From earliest times thinkers must have perceived that on the one hand they could not think without words; on the other hand, words expressed only half the whole truth.
– Frederick Franck (Zen and Zen Classics)

Satori and Enlightenment  

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Yugen
(@yugen)
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Joined:3 years  ago
Posts: 13
15/05/2018 3:31 pm  

In our goal oriented modern-day world it is almost a given to get into something with the outcome at the fore. Zen is refreshingly and critically different in this regard. While the spiritual awakening of Satori is a well publicized aspect of Zen, to pursue it as one would a goal is to remain mired in attachment - namely attachment to satori as the purpose for practice. While attachment as a defining feature of the four noble truths needs further exploration, for the purpose of this discussion topic, the presence of attachment inherently eliminates the possibility of satori. If you are like me, I found this apparently paradoxical idea of doing without doing as fascinating as it was perplexing. So yes, Satori exists but not as the aim of Zen practice but a possible state of mind or experience that could come about as a result.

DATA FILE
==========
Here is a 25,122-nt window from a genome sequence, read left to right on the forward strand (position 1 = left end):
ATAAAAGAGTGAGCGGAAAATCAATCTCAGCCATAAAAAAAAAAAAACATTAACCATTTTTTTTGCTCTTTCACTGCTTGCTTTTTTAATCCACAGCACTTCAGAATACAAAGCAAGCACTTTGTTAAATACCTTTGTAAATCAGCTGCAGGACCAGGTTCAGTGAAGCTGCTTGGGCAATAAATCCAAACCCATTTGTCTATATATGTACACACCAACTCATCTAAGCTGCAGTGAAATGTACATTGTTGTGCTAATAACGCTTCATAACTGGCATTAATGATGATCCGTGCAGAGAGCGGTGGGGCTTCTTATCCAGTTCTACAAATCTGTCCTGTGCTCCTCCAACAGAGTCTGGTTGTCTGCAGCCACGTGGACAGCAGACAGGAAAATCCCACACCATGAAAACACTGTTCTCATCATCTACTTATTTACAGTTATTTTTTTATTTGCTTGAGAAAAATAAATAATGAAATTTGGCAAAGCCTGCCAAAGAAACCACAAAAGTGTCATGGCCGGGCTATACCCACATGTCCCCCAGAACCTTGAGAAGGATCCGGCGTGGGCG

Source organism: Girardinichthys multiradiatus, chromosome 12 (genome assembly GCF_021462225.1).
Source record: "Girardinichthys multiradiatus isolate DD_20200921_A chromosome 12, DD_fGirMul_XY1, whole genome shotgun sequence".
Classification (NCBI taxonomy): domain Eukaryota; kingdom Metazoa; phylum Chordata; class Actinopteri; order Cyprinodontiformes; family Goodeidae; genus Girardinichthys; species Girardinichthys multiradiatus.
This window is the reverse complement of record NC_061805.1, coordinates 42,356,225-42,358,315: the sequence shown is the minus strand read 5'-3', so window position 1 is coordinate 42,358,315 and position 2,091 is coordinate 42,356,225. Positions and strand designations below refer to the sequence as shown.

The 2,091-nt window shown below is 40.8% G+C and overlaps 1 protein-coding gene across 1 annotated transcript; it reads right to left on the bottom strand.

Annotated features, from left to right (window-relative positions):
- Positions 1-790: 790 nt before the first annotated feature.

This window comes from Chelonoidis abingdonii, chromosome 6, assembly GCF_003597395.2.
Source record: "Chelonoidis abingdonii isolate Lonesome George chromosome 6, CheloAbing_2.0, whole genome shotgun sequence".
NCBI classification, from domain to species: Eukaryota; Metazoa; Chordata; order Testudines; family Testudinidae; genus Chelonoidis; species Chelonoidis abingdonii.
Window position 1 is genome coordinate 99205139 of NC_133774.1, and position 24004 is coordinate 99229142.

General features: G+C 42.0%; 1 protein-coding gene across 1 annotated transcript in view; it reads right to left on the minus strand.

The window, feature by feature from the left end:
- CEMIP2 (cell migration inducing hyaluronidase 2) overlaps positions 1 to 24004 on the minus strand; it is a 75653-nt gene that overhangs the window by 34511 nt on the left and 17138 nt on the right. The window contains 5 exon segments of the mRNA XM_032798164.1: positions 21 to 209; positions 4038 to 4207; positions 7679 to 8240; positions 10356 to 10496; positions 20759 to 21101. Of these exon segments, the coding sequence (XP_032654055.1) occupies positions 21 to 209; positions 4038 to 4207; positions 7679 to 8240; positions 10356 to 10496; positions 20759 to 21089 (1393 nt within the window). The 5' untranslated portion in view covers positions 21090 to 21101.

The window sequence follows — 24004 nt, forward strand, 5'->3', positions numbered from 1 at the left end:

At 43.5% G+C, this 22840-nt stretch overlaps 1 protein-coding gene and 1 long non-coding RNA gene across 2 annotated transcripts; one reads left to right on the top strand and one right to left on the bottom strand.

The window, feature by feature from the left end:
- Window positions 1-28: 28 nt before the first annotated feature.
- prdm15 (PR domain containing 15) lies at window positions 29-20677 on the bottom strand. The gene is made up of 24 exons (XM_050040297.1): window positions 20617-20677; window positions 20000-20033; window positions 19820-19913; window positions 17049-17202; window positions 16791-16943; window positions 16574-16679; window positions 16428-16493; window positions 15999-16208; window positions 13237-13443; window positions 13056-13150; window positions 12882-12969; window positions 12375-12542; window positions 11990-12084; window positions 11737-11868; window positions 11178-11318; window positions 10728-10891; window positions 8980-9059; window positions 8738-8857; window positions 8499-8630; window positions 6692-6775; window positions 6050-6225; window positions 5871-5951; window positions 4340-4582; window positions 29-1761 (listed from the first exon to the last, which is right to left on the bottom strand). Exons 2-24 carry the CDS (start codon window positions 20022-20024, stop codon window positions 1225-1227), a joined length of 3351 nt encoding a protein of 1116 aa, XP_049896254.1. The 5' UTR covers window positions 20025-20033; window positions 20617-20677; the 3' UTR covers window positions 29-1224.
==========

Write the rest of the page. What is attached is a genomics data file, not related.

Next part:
Here it may be useful to look back to the influence of Taoism on Zen practice particularly to the concept of Wu Wei or "non-doing". This is not to suggest that Zen involves inaction, quite the contrary, however working with the intention of Wu Wei can help take next steps forward. 

Does that resonate with your experiences or aspects of your journey and practice?

 


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